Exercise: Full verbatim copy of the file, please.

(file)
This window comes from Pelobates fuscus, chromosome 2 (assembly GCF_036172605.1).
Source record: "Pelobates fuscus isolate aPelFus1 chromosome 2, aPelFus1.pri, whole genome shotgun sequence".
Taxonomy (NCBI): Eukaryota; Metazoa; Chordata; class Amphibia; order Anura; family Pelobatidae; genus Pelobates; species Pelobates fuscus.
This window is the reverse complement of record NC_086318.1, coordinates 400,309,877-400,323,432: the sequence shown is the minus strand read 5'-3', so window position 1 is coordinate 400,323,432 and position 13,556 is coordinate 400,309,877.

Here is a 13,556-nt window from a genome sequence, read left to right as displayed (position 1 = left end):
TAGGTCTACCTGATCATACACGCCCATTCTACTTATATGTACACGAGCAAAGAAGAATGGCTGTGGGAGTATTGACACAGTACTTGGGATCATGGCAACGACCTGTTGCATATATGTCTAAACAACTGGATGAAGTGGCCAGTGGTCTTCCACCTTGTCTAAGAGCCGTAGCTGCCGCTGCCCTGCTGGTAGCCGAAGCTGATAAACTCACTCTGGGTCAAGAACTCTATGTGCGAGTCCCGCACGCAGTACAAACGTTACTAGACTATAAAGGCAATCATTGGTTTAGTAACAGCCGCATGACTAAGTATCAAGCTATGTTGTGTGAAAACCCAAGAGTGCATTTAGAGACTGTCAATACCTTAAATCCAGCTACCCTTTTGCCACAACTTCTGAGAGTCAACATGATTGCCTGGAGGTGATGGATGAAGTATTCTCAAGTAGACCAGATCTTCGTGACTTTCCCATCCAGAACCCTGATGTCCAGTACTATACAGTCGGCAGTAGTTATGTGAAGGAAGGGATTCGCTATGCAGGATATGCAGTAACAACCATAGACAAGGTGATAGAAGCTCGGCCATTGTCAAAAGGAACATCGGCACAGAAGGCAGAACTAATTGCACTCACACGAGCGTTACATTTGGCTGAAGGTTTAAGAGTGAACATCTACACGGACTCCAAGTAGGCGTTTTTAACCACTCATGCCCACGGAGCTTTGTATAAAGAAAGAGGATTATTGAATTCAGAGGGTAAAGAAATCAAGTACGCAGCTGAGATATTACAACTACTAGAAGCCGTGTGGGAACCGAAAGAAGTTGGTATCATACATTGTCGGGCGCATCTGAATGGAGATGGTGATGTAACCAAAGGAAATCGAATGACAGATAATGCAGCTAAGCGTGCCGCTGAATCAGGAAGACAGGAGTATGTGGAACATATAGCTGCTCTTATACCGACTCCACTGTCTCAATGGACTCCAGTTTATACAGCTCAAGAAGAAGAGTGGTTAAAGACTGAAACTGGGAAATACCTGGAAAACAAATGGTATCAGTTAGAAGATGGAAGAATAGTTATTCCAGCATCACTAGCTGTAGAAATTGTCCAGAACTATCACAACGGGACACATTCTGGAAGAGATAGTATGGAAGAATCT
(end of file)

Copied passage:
This window comes from Pelobates fuscus, chromosome 2 (assembly GCF_036172605.1).
Source record: "Pelobates fuscus isolate aPelFus1 chromosome 2, aPelFus1.pri, whole genome shotgun sequence".
Taxonomy (NCBI): Eukaryota; Metazoa; Chordata; class Amphibia; order Anura; family Pelobatidae; genus Pelobates; species Pelobates fuscus.
This window is the reverse complement of record NC_086318.1, coordinates 400,309,877-400,323,432: the sequence shown is the minus strand read 5'-3', so window position 1 is coordinate 400,323,432 and position 13,556 is coordinate 400,309,877.

Here is a 13,556-nt window from a genome sequence, read left to right as displayed (position 1 = left end):
TAGGTCTACCTGATCATACACGCCCATTCTACTTATATGTACACGAGCAAAGAAGAATGGCTGTGGGAGTATTGACACAGTACTTGGGATCATGGCAACGACCTGTTGCATATATGTCTAAACAACTGGATGAAGTGGCCAGTGGTCTTCCACCTTGTCTAAGAGCCGTAGCTGCCGCTGCCCTGCTGGTAGCCGAAGCTGATAAACTCACTCTGGGTCAAGAACTCTATGTGCGAGTCCCGCACGCAGTACAAACGTTACTAGACTATAAAGGCAATCATTGGTTTAGTAACAGCCGCATGACTAAGTATCAAGCTATGTTGTGTGAAAACCCAAGAGTGCATTTAGAGACTGTCAATACCTTAAATCCAGCTACCCTTTTGCCACAACTTCTGAGAGTCAACATGATTGCCTGGAGGTGATGGATGAAGTATTCTCAAGTAGACCAGATCTTCGTGACTTTCCCATCCAGAACCCTGATGTCCAGTACTATACAGTCGGCAGTAGTTATGTGAAGGAAGGGATTCGCTATGCAGGATATGCAGTAACAACCATAGACAAGGTGATAGAAGCTCGGCCATTGTCAAAAGGAACATCGGCACAGAAGGCAGAACTAATTGCACTCACACGAGCGTTACATTTGGCTGAAGGTTTAAGAGTGAACATCTACACGGACTCCAAGTAGGCGTTTTTAACCACTCATGCCCACGGAGCTTTGTATAAAGAAAGAGGATTATTGAATTCAGAGGGTAAAGAAATCAAGTACGCAGCTGAGATATTACAACTACTAGAAGCCGTGTGGGAACCGAAAGAAGTTGGTATCATACATTGTCGGGCGCATCTGAATGGAGATGGTGATGTAACCAAAGGAAATCGAATGACAGATAATGCAGCTAAGCGTGCCGCTGAATCAGGAAGACAGGAGTATGTGGAACATATAGCTGCTCTTATACCGACTCCACTGTCTCAATGGACTCCAGTTTATACAGCTCAAGAAGAAGAGTGGTTAAAGACTGAAACTGGGAAATACCTGGAAAACAAATGGTATCAGTTAGAAGATGGAAGAATAGTTATTCCAGCATCACTAGCTGTAGAAATTGTCCAGAACTATCACAACGGGACACATTCTGGAAGAGATAGTATGGAAGAATCT